Principal Deputy Director of National Intelligence lays out top priorities


In this two-part interview, Principal Deputy Director of National Intelligence Susan Gordon outlines the incremental improvements made in the National Intelligence Strategy, and provides an update on intelligence community priorities

The National Intelligence Strategy provides a roadmap for the United States’ intelligence community to follow for the next four years. Several objectives are included in the strategy, among them are improving integration, innovation and partnerships. Principal Deputy Director of National Intelligence Susan Gordon told Government Matters that one of the most important NIS objectives is to improve transparency.


“Transparency, that’s a pretty interesting word to put with intelligence. One, [that’s] a conversation with the American people we want to have. We learned after Snowden that that was something we needed to be better at, and if the American people knew what we were doing for them they would be like ‘Oh! I’m glad they’re there.’” Gordon said. “We need to be much clearer about the basis for our assessments.”


Another key objective laid out in the strategy is integration. Gordon said that the Bin Laden raid was the perfect example of the level of cooperation that the intelligence community needs, and the goals in the strategy are looking to maximize how the IC develops.

“The integration we need now, is that I need my information systems to be integrated so I can move data at speed. I need my personnel systems to be integrated. Integration is changing,” Gordon said. “In innovation, we think technical innovation. I can’t tell you, but we are great technical innovators. But now, what we need to do is innovate how we onboard people. How we develop their expertise over the course of their career. How we work with partners, what information we share, what our intelligence products look like to be resonant with an entirely different customer set.”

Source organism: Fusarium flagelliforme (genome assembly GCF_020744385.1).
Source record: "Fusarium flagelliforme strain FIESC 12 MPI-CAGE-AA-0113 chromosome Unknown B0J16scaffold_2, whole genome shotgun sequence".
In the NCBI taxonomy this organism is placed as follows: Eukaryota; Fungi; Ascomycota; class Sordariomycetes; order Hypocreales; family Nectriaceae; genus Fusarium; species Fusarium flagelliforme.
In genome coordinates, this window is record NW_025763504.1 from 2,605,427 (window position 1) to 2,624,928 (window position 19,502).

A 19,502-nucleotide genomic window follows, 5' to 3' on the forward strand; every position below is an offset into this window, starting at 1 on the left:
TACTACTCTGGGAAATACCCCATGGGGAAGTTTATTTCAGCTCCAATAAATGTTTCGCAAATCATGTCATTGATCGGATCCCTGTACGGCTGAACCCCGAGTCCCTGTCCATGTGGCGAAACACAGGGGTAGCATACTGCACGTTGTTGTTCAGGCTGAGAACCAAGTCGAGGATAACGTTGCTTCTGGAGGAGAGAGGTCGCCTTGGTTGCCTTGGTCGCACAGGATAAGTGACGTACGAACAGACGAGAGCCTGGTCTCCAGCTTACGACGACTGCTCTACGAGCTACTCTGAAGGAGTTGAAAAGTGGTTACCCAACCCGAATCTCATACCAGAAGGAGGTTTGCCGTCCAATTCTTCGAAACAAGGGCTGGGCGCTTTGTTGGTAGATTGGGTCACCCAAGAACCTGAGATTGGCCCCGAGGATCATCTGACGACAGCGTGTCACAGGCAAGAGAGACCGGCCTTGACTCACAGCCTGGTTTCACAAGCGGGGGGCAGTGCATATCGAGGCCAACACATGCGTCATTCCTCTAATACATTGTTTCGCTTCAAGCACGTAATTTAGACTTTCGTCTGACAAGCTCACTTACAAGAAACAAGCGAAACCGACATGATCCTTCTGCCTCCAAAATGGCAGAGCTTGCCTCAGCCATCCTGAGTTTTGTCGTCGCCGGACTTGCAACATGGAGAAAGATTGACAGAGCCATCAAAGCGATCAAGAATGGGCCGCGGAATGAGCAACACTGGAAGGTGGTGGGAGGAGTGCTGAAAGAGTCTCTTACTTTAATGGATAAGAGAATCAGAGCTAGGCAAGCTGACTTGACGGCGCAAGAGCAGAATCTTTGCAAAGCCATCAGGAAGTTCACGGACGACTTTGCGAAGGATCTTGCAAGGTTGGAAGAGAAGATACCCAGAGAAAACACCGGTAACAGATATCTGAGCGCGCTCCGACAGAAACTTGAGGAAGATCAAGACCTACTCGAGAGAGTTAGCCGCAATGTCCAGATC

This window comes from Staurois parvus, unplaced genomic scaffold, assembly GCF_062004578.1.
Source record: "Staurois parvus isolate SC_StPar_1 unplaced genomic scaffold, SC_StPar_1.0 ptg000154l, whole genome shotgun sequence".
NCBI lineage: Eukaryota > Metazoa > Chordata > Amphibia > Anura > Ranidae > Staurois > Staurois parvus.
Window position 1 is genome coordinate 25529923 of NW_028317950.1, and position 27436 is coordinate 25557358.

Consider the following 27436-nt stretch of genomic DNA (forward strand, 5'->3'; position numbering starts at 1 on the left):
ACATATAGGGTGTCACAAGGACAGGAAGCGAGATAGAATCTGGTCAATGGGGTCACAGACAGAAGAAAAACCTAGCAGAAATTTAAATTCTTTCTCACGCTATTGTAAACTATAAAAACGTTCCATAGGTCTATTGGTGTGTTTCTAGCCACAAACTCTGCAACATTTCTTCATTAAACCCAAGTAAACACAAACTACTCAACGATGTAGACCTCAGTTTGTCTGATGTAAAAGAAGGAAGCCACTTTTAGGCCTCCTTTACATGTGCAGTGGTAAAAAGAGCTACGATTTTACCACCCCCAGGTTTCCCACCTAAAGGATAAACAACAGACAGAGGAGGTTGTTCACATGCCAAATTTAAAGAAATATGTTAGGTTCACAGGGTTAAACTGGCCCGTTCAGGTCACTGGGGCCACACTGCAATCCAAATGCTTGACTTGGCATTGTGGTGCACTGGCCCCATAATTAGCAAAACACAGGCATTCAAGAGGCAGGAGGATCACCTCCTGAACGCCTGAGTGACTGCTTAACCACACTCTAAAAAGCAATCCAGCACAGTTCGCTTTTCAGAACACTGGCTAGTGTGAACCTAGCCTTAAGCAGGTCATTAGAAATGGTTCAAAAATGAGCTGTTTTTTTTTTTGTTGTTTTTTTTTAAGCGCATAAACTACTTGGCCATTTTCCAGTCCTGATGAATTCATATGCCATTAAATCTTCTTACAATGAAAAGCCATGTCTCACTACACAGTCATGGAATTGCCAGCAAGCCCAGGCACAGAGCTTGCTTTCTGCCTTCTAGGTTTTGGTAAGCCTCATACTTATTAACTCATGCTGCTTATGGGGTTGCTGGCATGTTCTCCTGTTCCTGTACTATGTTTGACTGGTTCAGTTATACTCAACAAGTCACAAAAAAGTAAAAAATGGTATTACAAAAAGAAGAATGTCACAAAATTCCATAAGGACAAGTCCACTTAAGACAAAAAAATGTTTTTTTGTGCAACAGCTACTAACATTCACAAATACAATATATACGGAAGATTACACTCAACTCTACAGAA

It was recently announced that the security clearance backlog has dropped considerably since last year. Gordon said that streamlining the process while maintaining trustworthiness is key to modernizing the intelligence workforce.


“We hold the trust of the American people in our hands. Making sure all of our employees are worthy of that trust is why we have a security process and security clearances. But we want to be competitive, we’re in a different world. We want to use more data and i want to be able to bring the talent I need, that is trusted and vetted in at a competitive speed so we can keep on serving the nation,” Gordon said. “…We need a common framework so each agency isn’t pursuing it differently, apply machine learning so we can drop the time; look at the people over the course of their careers so it is not just an occasional investigation. We need to spot the problems before it arises.”